Thousands march against Canada oil pipeline expansion
Indigenous people lead a protest against oil pipeline expansion in western Canada. | Darryl Dyck /Canadian Press via AP

Thousands of people marched at the weekend in protest against a project to expand a pipeline and nearly triple the flow of oil from Canada’s tar sands to the Pacific coast.

Indigenous leaders led the march in the Vancouver suburb of Burnaby after telling the crowd that Saturday’s demonstration was a celebration of unity but they should be prepared in the future to “cross the line” with civil disobedience.

“Our spiritual leaders today are going to claim back Burnaby Mountain,” Rueben George, a member of Tsleil-Waututh Nation, said before the crowd marched to the steady beat of drums and chants towards a site near Kinder Morgan’s storage tank farm in Burnaby.

Many protesters carried signs that read: “Water is life,” “No consent, no pipeline,” and “Keep it in the ground.” Others hoisted inflatable orcas and beat drums.

Canadian Prime Minister Justin Trudeau approved the project in late 2016, saying it was in Canada’s best interest to ship out even more tar sands oil, the extraction of which is highly destructive to the environment.

Scientists are adamant that nearly all known oil and gas reserves must be kept in the ground if the Earth is to avoid catastrophic global warming and climate change.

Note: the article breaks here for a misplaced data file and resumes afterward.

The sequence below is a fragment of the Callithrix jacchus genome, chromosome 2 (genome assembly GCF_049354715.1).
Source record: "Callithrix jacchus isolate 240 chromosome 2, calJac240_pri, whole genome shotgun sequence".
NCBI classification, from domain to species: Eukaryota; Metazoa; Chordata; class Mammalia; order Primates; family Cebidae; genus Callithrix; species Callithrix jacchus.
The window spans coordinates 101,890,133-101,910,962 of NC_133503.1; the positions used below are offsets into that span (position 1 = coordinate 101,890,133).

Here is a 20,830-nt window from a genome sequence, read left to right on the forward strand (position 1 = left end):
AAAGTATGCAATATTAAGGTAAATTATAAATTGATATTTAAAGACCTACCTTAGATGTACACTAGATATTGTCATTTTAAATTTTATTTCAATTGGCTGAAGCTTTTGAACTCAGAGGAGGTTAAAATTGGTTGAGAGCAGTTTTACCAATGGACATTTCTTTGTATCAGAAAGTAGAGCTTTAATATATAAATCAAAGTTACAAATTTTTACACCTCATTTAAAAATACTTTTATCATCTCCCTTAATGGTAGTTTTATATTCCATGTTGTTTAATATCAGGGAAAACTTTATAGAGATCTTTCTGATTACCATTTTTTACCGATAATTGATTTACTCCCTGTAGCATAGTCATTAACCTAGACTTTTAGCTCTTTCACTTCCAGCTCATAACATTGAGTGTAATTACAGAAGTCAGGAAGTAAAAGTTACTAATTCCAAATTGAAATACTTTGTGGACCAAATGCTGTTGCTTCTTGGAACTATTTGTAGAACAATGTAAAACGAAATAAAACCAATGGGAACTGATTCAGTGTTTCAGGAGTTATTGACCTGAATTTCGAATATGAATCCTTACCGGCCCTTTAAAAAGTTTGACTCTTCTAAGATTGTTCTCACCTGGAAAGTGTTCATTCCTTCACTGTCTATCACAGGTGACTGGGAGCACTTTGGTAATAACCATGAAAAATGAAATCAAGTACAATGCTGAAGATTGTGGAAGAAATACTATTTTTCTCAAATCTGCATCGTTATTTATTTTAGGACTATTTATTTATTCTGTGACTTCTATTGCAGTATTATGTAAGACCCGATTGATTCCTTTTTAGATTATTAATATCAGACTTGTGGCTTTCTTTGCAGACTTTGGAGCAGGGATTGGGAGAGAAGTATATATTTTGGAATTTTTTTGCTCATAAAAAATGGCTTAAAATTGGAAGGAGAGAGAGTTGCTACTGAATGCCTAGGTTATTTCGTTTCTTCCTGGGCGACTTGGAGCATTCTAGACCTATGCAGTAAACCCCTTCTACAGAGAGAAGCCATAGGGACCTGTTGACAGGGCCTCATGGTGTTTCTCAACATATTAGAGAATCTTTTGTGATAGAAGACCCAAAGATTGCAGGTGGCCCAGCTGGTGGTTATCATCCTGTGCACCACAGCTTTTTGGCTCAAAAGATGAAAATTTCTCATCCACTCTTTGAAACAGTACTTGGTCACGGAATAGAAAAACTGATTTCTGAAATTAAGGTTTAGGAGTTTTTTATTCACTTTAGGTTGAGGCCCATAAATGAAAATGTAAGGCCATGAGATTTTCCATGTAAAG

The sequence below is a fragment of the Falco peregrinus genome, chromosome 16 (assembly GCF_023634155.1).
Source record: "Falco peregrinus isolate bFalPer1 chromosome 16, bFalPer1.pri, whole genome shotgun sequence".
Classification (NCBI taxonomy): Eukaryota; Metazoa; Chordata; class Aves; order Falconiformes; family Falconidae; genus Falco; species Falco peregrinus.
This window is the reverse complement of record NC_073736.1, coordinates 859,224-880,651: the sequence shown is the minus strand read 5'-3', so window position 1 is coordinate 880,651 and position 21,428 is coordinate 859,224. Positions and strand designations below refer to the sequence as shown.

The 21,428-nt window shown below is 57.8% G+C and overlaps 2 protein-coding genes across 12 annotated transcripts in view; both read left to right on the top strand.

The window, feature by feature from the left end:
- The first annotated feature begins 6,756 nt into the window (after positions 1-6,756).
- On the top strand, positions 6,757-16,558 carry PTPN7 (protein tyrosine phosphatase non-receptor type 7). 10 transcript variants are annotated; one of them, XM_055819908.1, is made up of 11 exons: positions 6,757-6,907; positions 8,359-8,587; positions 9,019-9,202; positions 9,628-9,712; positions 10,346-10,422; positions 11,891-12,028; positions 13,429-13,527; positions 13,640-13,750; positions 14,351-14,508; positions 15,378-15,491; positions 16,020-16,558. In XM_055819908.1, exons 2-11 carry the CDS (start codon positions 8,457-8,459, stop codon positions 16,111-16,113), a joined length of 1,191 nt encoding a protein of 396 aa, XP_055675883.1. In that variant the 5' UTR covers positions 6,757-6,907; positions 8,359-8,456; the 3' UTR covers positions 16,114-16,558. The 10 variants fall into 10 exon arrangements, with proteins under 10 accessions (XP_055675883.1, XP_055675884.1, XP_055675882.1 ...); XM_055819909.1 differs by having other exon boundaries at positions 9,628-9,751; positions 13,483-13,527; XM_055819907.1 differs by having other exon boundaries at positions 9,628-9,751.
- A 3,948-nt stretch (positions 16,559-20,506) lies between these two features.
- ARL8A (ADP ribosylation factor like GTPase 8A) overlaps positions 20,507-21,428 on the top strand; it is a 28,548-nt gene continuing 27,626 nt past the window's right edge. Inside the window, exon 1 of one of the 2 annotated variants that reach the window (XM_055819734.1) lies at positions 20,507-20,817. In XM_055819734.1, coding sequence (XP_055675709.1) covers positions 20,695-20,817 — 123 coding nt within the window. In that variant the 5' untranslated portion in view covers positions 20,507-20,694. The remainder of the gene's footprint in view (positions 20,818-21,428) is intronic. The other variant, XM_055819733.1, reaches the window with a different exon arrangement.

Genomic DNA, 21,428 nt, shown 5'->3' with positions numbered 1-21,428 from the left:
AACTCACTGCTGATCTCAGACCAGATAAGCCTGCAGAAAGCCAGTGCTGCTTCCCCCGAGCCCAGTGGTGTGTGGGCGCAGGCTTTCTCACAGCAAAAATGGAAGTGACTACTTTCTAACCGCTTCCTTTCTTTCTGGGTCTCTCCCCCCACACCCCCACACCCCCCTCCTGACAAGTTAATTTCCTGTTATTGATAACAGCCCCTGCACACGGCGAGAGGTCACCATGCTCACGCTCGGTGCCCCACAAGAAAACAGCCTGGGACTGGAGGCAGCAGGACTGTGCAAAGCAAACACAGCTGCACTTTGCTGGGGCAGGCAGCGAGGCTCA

Trudeau has claimed, nonsensically, that expanding the pipeline is part of his plan to reduce greenhouse gas emissions and meet Canada’s obligations under the Paris climate agreement.

Kinder Morgan says it is going ahead with preparatory work at two terminals in Burnaby but still needs to obtain local and federal approvals to begin construction.

The project has drawn legal challenges and opposition from environmental groups and indigenous tribes as well as from local councils such as Vancouver and Burnaby.

It’s also sparked a dispute between the provinces of Alberta, which has the world’s third largest oil reserves, and British Columbia.

Hours before the march, anti-pipeline activists began building a cedar structure on public land near Kinder Morgan’s tank farm.

Will George, a member of the Tsleil-Waututh Nation, said that he plans to occupy the “watch house” to keep an eye on approaching threats such as the pipeline. “This is just the beginning,” he said, predicting that there would be arrests in the future.

Morning Star.

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The Morning Star is the socialist daily newspaper published in Great Britain.

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